Wild PCN iris - long tube group (5 species), spathes enclose ovary:

7. Yellowleaf iris - Iris chrysophylla

Iris chrysophylla flower and plant

Photos: (L): Deer Creek Center, Selma, Oregon, © Keir Morse. (R) Southern Oregon, Josephine County, © Mary Gerritsen.

Yellow-leaf iris map flower

Range: Western Cascade Range from mid to southern Oregon; the southern Cascades, Klamath and Siskiyou mountains in northern California; 1000 to above 5000 feet elevation.

Original material: Grant's Pass, Josephine County, Oregon  1887

Key identifying features:

  1. Long, narrow floral tube (2 to 4 inches), only slightly swollen at top.
  2. Broad, stout spathes, enclosing floral tube.
  3. Style crests very long and narrow, usually bent upward.
  4. Standards often spread outward.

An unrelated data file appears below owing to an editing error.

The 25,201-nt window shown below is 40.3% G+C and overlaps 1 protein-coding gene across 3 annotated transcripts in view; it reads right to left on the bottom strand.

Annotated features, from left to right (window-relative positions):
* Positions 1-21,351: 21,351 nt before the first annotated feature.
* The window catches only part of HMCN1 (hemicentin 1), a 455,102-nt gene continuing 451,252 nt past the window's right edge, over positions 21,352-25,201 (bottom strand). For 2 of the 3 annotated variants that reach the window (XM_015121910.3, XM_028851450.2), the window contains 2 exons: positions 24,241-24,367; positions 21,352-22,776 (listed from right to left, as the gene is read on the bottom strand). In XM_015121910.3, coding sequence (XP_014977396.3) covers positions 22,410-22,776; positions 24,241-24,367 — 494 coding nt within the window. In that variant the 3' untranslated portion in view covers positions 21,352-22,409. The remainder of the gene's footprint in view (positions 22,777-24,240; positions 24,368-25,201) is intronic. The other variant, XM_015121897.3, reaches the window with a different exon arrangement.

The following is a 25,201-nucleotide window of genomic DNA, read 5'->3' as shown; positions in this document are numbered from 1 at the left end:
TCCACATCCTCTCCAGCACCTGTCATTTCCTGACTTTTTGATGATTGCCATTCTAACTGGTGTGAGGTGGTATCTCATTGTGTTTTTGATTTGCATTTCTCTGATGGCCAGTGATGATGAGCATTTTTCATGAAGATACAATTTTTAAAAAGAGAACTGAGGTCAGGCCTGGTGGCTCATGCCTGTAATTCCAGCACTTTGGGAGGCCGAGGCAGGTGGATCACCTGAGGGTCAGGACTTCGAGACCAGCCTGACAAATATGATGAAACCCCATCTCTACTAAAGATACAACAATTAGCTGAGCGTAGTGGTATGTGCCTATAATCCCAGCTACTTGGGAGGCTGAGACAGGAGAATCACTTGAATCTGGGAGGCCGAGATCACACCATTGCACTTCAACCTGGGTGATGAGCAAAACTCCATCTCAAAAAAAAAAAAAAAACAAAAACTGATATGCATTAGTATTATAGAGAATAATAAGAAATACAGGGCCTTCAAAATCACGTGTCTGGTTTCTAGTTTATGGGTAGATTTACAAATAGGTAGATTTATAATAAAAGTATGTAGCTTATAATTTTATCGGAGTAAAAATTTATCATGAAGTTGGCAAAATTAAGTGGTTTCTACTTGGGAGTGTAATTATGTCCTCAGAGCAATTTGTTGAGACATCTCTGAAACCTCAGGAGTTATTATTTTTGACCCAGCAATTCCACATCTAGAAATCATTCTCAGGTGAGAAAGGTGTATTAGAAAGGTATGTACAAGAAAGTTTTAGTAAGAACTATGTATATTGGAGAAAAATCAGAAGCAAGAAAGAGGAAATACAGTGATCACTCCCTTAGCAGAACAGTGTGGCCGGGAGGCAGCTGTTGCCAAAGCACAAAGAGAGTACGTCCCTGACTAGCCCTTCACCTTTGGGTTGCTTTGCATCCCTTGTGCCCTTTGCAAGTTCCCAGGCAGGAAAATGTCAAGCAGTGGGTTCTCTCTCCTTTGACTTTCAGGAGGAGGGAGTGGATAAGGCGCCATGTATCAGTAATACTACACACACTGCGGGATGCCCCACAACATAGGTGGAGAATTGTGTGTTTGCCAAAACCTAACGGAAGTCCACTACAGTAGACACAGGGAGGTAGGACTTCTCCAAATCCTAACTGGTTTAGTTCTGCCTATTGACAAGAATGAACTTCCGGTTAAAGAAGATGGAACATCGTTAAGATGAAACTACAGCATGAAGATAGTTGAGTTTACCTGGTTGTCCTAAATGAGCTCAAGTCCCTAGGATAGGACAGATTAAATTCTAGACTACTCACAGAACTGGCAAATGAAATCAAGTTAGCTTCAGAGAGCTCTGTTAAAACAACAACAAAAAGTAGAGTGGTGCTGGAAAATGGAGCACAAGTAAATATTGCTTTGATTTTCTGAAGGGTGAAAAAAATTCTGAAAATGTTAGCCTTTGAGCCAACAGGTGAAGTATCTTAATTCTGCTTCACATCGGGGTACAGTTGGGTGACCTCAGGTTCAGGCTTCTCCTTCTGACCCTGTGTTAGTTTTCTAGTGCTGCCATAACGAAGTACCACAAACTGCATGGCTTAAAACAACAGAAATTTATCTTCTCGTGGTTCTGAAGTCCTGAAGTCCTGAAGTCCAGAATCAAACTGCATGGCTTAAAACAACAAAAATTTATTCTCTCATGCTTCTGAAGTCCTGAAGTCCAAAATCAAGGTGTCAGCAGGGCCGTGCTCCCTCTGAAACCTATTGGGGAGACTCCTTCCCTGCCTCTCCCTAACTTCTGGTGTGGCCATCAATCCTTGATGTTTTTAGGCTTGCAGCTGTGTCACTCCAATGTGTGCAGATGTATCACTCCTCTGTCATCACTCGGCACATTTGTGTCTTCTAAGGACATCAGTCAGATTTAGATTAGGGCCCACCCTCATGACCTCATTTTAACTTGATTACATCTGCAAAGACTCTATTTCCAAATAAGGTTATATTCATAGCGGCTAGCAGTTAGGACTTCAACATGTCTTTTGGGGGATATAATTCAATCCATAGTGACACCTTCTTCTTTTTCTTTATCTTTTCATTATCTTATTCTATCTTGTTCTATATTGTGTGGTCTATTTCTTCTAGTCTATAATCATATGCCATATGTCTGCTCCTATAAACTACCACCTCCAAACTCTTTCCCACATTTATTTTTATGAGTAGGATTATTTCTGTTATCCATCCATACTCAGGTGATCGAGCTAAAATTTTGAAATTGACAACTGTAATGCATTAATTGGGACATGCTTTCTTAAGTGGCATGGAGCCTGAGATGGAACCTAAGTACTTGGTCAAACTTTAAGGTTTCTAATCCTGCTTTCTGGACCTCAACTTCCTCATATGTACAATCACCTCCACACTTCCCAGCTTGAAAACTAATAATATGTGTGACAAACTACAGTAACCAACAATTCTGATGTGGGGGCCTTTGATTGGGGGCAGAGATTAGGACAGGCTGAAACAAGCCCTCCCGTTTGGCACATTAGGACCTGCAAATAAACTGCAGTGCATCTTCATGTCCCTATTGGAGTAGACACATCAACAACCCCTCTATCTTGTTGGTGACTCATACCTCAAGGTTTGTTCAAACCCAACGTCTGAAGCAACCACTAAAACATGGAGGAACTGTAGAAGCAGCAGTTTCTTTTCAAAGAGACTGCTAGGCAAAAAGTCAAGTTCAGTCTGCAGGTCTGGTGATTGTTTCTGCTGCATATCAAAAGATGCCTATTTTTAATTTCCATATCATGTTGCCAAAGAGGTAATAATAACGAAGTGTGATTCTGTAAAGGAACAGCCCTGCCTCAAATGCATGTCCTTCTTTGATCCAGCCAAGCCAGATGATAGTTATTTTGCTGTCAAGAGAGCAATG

5. Slender, often fragile-looking, white or pale yellow flowers.
  6. Narrow, light green leaves, sometimes with reddish tint toward base.

Flower color: White, cream to pale yellow, sometimes a yellow central eyespot; dark golden, reddish-brown or maroon-lavender veins.

Habitat: Road banks, meadows and similar exposed, sunny sites in pine or fir woodlands.

Name: By Thomas Jefferson Howell, Oregon's first pioneer botanist and collector of the original specimens, for the plant's yellowish-green leaves (chryso=golden + phyllo=leaf).

Comments: Long, slender style crests on delicate white to pale yellow or cream color flowers help distinguish I. chrysophylla from other similar wild iris, except its close relative Iris tenuissima. The relationship and distribution of these two in northern California calls out for further study. Unlike tenuissima, the floral tube in I. chrysophylla remains the same diameter from top to bottom - the top portion is not visibly dilated.